No More Scare Tactics: Vote Yes On 59 & 60

Galen Gardner •

To the editor: I remember the knock on the door. The day my aunt Pat Gardner got news that our beloved “Gardner Farm” owned by our family for generations, was suddenly not ours? A random family from elsewhere showed up with an old planting/grazing lease in hand to say that the land was theirs. And that my Aunt should start sending them tax bills. My memory serves that this first contact came in 1977- maybe a year or two on either side. To say that this sent shockwaves through my entire family would be glossing over the complete horror we all felt.

Then, my grandmother Katherine Gardner, Aunt Mary Patricia Gardner, my father Richard, and mother Shirley Gardner, started the long march toward getting sued in Land Court and funding what turned out to be a frivolous lawsuit. This case dragged on and on until my father’s passing in September of 1993. Well into almost two decades later the slow grind of land court resulted in a win for our family. But at what cost? Money that our family could have desperately used got diverted, hopes and dreams and plans got dashed, and our souls got ground down over the years.

As a child, I could feel the fear that my parents felt- a dark and menacing cloud hanging over us for years. This was trauma in general, but it also represents generational, emotional, and financial trauma that my immediate working-class family and I suffered. No one materialized out of the woodwork to help us. Back in the day, I guess we were all taught to take care of ourselves. I will never forget the fear we all felt at the thought of losing land that my family had worked with their bare hands, and with animals, producing milk and vegetables over generations could all be gone in a heartbeat. So when you walk the Gardner Farm, please know that there was a family trail of tears that led to your joy. And with it a deep and fierce love, that I will take to the grave. And that is just the tip of the iceberg. So I know a thing or two about land court, and court in general. When you can’t solve your problems, the court will solve them for you, but in my experience, the outcome is not what you would have chosen. Better to solve your problem yourself. And this is a major reason why I object to lawsuits as a method of solving Nantucket’s growth issues. Unless you have walked in those shoes, don’t judge.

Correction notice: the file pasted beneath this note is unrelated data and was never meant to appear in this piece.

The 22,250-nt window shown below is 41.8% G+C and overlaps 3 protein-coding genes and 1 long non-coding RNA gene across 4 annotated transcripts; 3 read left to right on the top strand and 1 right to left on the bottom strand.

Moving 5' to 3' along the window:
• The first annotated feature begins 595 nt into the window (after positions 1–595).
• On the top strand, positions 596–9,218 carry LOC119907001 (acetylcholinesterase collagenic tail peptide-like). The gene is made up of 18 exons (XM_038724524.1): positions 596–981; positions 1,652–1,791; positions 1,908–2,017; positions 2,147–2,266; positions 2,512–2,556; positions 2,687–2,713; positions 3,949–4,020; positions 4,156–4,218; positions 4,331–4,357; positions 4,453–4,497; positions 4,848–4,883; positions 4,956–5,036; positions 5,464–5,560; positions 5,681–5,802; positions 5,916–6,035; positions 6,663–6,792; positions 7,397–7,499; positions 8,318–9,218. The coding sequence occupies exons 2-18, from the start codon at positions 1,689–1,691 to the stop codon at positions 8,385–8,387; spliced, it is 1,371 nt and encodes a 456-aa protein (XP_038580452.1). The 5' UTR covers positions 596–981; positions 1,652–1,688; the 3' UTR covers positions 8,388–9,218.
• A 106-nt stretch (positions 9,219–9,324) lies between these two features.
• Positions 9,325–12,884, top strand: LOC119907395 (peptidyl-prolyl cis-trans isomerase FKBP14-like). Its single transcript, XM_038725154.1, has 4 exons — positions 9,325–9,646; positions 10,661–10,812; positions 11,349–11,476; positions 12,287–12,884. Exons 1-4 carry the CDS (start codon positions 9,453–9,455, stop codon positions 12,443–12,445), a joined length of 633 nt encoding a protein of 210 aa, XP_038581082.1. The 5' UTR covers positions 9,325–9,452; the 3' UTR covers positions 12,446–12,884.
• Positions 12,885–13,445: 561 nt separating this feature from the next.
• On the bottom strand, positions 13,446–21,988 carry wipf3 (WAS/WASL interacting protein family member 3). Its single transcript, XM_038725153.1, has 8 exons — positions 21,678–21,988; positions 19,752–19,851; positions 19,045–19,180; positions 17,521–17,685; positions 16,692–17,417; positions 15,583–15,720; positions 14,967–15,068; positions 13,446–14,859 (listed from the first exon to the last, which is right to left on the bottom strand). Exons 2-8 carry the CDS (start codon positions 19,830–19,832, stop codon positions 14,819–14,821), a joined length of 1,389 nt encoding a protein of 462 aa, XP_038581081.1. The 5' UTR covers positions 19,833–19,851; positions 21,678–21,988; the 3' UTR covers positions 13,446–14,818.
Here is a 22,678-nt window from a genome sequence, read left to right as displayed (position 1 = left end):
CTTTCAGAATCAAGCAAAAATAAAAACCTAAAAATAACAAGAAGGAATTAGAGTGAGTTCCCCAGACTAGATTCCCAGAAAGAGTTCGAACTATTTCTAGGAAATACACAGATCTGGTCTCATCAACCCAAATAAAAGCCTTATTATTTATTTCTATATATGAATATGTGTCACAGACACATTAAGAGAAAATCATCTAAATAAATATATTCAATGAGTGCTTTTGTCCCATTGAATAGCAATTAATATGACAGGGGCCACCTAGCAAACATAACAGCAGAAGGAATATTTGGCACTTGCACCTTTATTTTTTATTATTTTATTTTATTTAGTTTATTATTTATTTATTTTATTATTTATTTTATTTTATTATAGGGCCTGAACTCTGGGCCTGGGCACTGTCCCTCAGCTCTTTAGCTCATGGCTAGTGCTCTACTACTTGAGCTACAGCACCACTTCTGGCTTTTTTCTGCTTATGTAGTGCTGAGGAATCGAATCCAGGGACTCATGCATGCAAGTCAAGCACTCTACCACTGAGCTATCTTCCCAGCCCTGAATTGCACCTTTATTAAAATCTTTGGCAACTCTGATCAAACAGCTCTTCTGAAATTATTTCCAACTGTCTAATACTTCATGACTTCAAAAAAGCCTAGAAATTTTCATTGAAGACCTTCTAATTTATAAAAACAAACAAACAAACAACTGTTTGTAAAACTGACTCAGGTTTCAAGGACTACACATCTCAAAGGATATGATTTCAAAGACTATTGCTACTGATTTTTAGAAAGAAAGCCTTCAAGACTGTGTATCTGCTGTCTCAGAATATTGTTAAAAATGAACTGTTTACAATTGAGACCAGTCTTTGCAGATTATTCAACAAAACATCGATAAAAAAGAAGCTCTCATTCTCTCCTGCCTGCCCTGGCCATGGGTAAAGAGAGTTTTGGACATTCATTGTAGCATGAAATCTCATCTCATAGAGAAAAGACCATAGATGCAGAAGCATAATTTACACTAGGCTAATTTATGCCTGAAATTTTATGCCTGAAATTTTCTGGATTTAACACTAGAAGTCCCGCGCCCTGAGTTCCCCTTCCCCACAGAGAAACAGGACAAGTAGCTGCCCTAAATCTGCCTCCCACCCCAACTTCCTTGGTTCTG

This war against short-term rentals (STRs) is a fight that has been brought to our community, and it is the same as those who appeared at my family's door back in the 70s, who brought destruction and ruination to my family’s peace, prosperity, and plans. Just as my family did back then, my only choice has been to react, to stand up for my beliefs. And there are many like me who are reacting and standing up. We who were attacked as the sole source of Nantucket's problems are not going to accept the current dialog- frightening, uncivil, and mean-spirited, nor the delay tactics. No one plans a well-financed campaign without a game plan. This crusade against STR has been by design. Plan an enemy (STR), send the message over and over that this is the root of the problem Nantucket has (plan the big lie), attack people - create a crisis (lawsuits). You know what happens when you create a propaganda war, you get an insurgency. And now when the Aussie is nipping your heels it’s time to play hardball on social media and in news outlets. How sad that this is the new Nantucket.